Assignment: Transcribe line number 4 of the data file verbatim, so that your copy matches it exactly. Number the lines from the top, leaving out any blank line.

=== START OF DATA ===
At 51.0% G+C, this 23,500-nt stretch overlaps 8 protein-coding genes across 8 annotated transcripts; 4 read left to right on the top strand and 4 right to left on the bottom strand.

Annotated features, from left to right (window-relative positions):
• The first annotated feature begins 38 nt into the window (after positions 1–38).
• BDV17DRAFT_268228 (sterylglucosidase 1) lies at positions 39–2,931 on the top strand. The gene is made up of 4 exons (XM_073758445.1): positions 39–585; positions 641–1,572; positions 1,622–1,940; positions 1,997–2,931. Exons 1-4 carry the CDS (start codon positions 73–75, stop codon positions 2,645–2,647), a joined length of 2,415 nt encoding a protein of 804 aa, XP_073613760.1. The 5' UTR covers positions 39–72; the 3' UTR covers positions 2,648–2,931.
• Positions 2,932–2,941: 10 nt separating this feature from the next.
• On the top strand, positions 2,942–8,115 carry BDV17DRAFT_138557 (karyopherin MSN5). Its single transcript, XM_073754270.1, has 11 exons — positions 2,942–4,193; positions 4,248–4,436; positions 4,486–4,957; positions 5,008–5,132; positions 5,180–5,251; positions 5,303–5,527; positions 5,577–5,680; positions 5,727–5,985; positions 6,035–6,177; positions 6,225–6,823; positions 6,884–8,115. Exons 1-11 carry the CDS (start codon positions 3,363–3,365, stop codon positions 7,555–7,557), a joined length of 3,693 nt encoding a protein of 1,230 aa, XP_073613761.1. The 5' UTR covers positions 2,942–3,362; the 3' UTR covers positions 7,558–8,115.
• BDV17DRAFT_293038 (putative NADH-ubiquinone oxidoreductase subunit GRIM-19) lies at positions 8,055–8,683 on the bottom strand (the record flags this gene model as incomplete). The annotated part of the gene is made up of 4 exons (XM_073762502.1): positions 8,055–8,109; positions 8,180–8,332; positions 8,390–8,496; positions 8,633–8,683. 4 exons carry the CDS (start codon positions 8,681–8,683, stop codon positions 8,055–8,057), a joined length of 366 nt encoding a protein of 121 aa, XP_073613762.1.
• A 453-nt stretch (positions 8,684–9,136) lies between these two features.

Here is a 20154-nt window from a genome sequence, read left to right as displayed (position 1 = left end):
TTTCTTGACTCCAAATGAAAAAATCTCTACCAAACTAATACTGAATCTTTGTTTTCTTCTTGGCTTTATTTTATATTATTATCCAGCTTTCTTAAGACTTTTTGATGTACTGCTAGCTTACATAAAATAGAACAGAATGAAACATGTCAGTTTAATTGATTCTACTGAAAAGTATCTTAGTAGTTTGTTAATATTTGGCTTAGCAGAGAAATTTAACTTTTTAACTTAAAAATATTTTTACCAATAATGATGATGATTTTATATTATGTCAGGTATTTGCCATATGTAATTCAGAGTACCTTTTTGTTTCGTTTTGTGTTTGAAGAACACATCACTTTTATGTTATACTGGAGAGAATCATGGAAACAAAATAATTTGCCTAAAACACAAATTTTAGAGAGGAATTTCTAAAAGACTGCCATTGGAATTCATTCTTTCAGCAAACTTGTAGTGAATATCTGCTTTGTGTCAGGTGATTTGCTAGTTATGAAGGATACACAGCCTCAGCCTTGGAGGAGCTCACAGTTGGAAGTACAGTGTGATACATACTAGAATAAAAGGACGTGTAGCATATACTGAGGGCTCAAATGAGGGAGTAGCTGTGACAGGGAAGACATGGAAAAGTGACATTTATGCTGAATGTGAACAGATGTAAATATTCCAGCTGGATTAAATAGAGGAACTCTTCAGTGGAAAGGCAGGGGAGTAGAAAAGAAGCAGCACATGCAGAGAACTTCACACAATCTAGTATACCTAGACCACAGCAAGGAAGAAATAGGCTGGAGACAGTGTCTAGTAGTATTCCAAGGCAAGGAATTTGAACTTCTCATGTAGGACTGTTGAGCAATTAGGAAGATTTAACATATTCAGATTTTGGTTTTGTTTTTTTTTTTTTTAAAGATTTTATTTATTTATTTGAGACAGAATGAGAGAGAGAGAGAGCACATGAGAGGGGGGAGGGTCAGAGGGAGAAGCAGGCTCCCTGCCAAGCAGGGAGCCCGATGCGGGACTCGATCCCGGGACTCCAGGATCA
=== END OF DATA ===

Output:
• BDV17DRAFT_268228 (sterylglucosidase 1) lies at positions 39–2,931 on the top strand. The gene is made up of 4 exons (XM_073758445.1): positions 39–585; positions 641–1,572; positions 1,622–1,940; positions 1,997–2,931. Exons 1-4 carry the CDS (start codon positions 73–75, stop codon positions 2,645–2,647), a joined length of 2,415 nt encoding a protein of 804 aa, XP_073613760.1. The 5' UTR covers positions 39–72; the 3' UTR covers positions 2,648–2,931.